If your business is a producer, carrier or consignee (receiver) of hazardous waste, it is your responsibility to manage it properly; your so-called ‘duty of care’ in line with the government’s Hazardous Waste Regulations.

Dangerous waste can be harmful to human health and the environment, so it needs to be treated responsibly. Read on for everything you need to know about hazardous waste management: Hazardous waste types Businesses in many different industries produce and handle hazardous waste. Waste is considered dangerous if it is toxic to health or the environment. Hazardous waste could consist of gas, liquids or solids. Some examples of the industries that produce hazardous waste, and the types of material concerned include:

Construction and demolition waste

  • unused, unset concrete
  • asbestos
  • treated wood
  • coal tar and tarred products
  • metals contaminated with asbestos
  • oil or other hazardous coatings
  • contaminated soil, glass or plastic

Chemicals and contaminated packaging

  • acids
  • solvents
  • alkalines
  • adhesives
  • toner
  • photochemicals
  • pesticides and herbicides
  • aerosols
  • gas bottles
  • solvent or oil-based paints
  • unrinsed packaging with traces of chemical substances

Waste electronic and electrical equipment

  • fluorescent tubes and energy-saving light bulbs
  • batteries
  • fridges and freezers
  • TVs, computer monitors, laptops and tablets
  • lead acid or Ni-Cd batteries
  • electrical devices containing oil, fuel, lead acid or Ni-Cd batteries, fluorescent tubes or asbestos

Vehicle waste

  • waste vehicles
  • oil
  • petrol
  • diesel
  • lead acid batteries
  • oil filters
  • anti-freeze
  • brake fluid

Healthcare waste

  • cytotoxic and cytostatic medicines (used in cancer treatment)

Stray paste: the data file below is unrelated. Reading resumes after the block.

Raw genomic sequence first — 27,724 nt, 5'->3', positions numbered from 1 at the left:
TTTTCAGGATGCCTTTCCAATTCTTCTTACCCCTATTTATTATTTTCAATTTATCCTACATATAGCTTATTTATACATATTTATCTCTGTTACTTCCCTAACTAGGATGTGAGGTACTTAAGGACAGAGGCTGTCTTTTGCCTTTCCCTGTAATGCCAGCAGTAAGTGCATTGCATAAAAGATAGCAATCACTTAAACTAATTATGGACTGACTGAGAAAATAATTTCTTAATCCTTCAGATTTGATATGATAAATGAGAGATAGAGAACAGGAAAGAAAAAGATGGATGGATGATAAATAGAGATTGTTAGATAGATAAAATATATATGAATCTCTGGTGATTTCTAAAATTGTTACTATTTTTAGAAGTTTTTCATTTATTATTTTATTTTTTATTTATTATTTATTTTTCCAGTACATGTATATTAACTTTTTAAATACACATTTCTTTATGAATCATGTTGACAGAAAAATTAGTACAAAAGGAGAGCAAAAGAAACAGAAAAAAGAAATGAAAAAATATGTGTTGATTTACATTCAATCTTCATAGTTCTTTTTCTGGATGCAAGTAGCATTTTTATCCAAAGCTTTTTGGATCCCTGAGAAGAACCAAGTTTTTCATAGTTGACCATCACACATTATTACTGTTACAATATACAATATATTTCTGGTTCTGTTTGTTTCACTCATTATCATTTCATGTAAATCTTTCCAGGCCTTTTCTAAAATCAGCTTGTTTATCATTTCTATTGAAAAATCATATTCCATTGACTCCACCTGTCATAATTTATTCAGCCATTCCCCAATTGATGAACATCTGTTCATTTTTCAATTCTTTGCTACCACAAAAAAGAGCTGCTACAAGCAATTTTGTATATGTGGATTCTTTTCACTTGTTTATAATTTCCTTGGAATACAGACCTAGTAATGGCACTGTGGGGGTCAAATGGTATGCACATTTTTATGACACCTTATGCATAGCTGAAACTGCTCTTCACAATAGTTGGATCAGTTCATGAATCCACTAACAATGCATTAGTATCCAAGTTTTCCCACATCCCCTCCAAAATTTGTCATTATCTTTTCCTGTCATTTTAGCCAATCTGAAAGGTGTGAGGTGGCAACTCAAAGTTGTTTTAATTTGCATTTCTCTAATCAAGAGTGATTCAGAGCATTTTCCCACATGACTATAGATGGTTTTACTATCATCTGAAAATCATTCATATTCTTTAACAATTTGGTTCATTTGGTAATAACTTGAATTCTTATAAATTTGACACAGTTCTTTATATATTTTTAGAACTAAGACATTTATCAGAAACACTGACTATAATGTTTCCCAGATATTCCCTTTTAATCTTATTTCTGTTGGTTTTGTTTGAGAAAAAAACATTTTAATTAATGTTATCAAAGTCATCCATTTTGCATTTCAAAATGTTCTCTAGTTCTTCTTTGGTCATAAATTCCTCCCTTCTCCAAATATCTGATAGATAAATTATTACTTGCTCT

• infectious clinical waste
  • anatomical waste
  • medicinally contaminated and non-medicinally contaminated sharps
  • hazardous chemicals

Domestic Waste

  • car batteries
  • Ni-Cd batteries
  • electrical products
  • oil and oil filters
  • aerosols
  • building materials containing asbestos
  • cleaning products, including bleach
  • fluorescent and energy-saving light bulbs
  • oil and solvent based varnishes
  • paints and paint strippers

How to Dispose of Hazardous Waste

Every commercial premises that produces waste must be registered with the Environment Agency. You should also appoint a registered hazardous waste carrier and ensure that the waste is disposed of correctly by a licensed waste management service. It is illegal to dispose of waste containing dangerous substances into a general waste skip. However, many skip hire companies do offer a specialist hazardous waste collection and disposal service. They will ensure that your premises are registered, waste is disposed of safely, and all necessary paperwork is in order. Here are the steps that must be taken when disposing of hazardous waste:

Step 1

Any producers or holders of hazardous waste must first classify the waste. Make a note of all the key facts, such as the name of the substance, any special requirements and the waste classification code. You must separate the hazardous waste from the rest of your waste and ensure safe storage. Only use authorised businesses for recycling and disposal. You will also need to fill out a consignment note and keep records for three years.

Step 2

A business that collects or transports hazardous waste, known as a carrier, has slightly different responsibilities. First, you need to register as a waste carrier. Before transporting waste, check the consignment note and fill in the parts pertaining to your business. Again, make sure the dangerous waste is separated safely. Transport the waste to the authorised waste site named on the consignment note.

Step 3

Consignees, who receive, treat or dispose of hazardous waste need an environmental permit. Before accepting the waste, check the consignment note and reject the waste if there is no note or the note was filled in incorrectly. Complete your section of the consignment note (part E). You will then need to send your consignee returns to the Environment Agency and the waste producer or holder - consignee returns are reports on any hazardous waste received, treated or disposed of by a business. In general, hazardous waste collection and treatment should be quite straightforward, as long as you follow the right protocols. If, however, you have any queries regarding the storage, removal and disposal of hazardous waste, contact our experts for further information.

Blog home

Add a comment